- v. intransitive, computing To tolerate significant increases in throughput or other potentially limiting factors.
- n. Part of an overlapping arrangement of many small, flat and hard pieces of keratin covering the skin of an animal, particularly a fish or reptile.
- n. A small piece of pigmented chitin, many of which coat the wings of a butterfly or moth to give them their color.
- n. A flake of skin of an animal afflicted with dermatitis.
- n. A pine nut of a pinecone.
- n. The flaky material sloughed off heated metal.
- n. Scale mail (as opposed to chain mail).
- n. Limescale
- n. A scale insect
- v. transitive To remove the scales of.
- v. intransitive To become scaly; to produce or develop scales.
- n. A device to measure mass or weight.
- n. Either of the pans, trays, or dishes of a balance or scales.
GNU Webster's 1913
- n. The dish of a balance; hence, the balance itself; an instrument or machine for weighing; ; -- chiefly used in the plural when applied to the whole instrument or apparatus for weighing. Also used figuratively.
- n. (Astron.) The sign or constellation Libra.
- v. To weigh or measure according to a scale; to measure; also, to grade or vary according to a scale or system.
- n. (Anat.) One of the small, thin, membranous, bony or horny pieces which form the covering of many fishes and reptiles, and some mammals, belonging to the dermal part of the skeleton, or dermoskeleton. See cycloid, ctenoid, and ganoid.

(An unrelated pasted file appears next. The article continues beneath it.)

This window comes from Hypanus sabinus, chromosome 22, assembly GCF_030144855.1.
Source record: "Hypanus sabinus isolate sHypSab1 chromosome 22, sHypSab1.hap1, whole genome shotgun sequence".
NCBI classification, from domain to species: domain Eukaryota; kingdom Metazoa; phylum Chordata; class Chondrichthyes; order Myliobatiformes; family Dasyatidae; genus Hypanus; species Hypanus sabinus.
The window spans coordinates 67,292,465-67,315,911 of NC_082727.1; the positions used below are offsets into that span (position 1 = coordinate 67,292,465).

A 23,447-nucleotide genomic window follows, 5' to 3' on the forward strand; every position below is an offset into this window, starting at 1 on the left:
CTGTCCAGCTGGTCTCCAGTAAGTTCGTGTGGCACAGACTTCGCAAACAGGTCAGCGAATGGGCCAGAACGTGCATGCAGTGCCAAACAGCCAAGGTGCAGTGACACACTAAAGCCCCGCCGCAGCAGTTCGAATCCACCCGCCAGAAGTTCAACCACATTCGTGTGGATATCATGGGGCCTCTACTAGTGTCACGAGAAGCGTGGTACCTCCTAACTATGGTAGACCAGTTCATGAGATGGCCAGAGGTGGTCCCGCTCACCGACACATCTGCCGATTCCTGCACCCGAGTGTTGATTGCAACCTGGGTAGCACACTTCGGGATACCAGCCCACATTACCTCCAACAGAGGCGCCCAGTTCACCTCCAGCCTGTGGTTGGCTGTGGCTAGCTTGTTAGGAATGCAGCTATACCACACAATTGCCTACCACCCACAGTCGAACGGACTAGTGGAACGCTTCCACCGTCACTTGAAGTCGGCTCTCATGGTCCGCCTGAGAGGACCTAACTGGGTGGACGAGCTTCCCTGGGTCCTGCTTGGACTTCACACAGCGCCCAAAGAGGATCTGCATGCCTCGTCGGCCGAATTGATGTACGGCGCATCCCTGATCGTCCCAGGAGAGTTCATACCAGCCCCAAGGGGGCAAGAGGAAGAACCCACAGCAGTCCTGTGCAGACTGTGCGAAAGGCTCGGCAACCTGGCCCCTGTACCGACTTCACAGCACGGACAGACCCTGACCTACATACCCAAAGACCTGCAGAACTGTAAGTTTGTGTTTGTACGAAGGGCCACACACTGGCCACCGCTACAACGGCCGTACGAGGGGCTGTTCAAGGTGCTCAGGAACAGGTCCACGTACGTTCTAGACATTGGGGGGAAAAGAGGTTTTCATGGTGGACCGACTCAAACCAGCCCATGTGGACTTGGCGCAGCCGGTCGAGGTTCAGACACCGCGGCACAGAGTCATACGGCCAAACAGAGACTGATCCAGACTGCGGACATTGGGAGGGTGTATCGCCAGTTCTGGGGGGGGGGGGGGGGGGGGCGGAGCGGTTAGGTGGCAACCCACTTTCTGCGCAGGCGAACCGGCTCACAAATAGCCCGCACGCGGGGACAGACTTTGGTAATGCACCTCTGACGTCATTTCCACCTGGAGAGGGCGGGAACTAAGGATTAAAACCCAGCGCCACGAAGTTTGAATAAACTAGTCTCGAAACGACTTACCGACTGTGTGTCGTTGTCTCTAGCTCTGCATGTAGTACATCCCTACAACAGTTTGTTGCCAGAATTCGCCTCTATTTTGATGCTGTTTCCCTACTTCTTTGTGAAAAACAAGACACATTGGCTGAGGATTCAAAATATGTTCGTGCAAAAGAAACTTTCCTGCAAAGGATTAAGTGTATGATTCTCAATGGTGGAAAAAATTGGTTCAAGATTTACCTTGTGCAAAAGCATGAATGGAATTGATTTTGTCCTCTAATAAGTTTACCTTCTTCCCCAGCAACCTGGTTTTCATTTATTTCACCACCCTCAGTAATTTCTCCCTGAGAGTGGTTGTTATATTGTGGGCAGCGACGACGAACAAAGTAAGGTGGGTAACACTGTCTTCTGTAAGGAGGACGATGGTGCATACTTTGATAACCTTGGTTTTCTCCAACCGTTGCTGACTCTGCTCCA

- n. Hence, any layer or leaf of metal or other material, resembling in size and thinness the scale of a fish
- n. (Zoöl.) One of the small scalelike structures covering parts of some invertebrates, as those on the wings of Lepidoptera and on the body of Thysanura; the elytra of certain annelids. See Lepidoptera.
- n. (Zoöl.) A scale insect. (See below.)
- n. (Bot.) A small appendage like a rudimentary leaf, resembling the scales of a fish in form, and often in arrangement. The name is also given to the chaff on the stems of ferns.
- n. The thin metallic side plate of the handle of a pocketknife. See
- n. An incrustation deposit on the inside of a vessel in which water is heated, as a steam boiler.
- n. (Metal.) The thin oxide which forms on the surface of iron forgings. It consists essentially of the magnetic oxide, Fe3O4. Also, a similar coating upon other metals.
- v. To strip or clear of scale or scales.
- v. To take off in thin layers or scales, as tartar from the teeth; to pare off, as a surface.
- v. Scot. & Prov. Eng. To scatter; to spread.
- v. (Gun.) To clean, as the inside of a cannon, by the explosion of a small quantity of powder.
- v. To separate and come off in thin layers or laminæ.
- v. Scot. & Prov. Eng. To separate; to scatter.
- n. obsolete A ladder; a series of steps; a means of ascending.
- n. Hence, anything graduated, especially when employed as a measure or rule, or marked by lines at regular intervals.
- n. A mathematical instrument, consisting of a slip of wood, ivory, or metal, with one or more sets of spaces graduated and numbered on its surface, for measuring or laying off distances, etc., as in drawing, plotting, and the like. See Gunter's scale.
- n. A series of spaces marked by lines, and representing proportionately larger distances.
- n. A basis for a numeral system
- n. (Mus.) The graduated series of all the tones, ascending or descending, from the keynote to its octave; -- called also the
gamut. It may be repeated through any number of octaves. See Chromatic scale, Diatonic scale, Major scale, and Minor scale, under Chromatic, Diatonic, Major, and Minor.
- n. Gradation; succession of ascending and descending steps and degrees; progressive series; scheme of comparative rank or order.